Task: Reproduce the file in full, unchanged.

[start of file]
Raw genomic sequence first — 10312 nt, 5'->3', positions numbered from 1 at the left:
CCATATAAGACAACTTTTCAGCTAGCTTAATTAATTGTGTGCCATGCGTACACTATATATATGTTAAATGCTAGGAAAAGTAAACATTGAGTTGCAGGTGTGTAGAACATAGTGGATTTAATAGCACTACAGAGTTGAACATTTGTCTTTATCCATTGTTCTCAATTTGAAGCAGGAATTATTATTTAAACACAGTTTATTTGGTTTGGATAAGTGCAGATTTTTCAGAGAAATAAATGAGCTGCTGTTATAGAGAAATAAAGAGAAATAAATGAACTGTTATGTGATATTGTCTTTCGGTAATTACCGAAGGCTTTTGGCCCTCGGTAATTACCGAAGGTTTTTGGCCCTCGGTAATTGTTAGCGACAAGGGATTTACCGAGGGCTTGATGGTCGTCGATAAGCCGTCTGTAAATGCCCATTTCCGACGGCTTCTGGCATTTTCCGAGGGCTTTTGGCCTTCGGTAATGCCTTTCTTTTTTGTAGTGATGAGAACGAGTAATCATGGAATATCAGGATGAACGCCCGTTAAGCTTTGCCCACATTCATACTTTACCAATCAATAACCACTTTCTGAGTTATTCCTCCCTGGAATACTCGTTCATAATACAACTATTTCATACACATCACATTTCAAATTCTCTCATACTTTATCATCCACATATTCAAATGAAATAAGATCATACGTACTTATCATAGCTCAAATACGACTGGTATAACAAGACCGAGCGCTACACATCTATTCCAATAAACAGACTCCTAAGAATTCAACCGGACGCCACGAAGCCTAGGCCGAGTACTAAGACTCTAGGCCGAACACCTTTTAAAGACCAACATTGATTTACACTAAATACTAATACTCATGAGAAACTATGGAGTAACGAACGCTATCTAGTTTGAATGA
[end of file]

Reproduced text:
Raw genomic sequence first — 10312 nt, 5'->3', positions numbered from 1 at the left:
CCATATAAGACAACTTTTCAGCTAGCTTAATTAATTGTGTGCCATGCGTACACTATATATATGTTAAATGCTAGGAAAAGTAAACATTGAGTTGCAGGTGTGTAGAACATAGTGGATTTAATAGCACTACAGAGTTGAACATTTGTCTTTATCCATTGTTCTCAATTTGAAGCAGGAATTATTATTTAAACACAGTTTATTTGGTTTGGATAAGTGCAGATTTTTCAGAGAAATAAATGAGCTGCTGTTATAGAGAAATAAAGAGAAATAAATGAACTGTTATGTGATATTGTCTTTCGGTAATTACCGAAGGCTTTTGGCCCTCGGTAATTACCGAAGGTTTTTGGCCCTCGGTAATTGTTAGCGACAAGGGATTTACCGAGGGCTTGATGGTCGTCGATAAGCCGTCTGTAAATGCCCATTTCCGACGGCTTCTGGCATTTTCCGAGGGCTTTTGGCCTTCGGTAATGCCTTTCTTTTTTGTAGTGATGAGAACGAGTAATCATGGAATATCAGGATGAACGCCCGTTAAGCTTTGCCCACATTCATACTTTACCAATCAATAACCACTTTCTGAGTTATTCCTCCCTGGAATACTCGTTCATAATACAACTATTTCATACACATCACATTTCAAATTCTCTCATACTTTATCATCCACATATTCAAATGAAATAAGATCATACGTACTTATCATAGCTCAAATACGACTGGTATAACAAGACCGAGCGCTACACATCTATTCCAATAAACAGACTCCTAAGAATTCAACCGGACGCCACGAAGCCTAGGCCGAGTACTAAGACTCTAGGCCGAACACCTTTTAAAGACCAACATTGATTTACACTAAATACTAATACTCATGAGAAACTATGGAGTAACGAACGCTATCTAGTTTGAATGA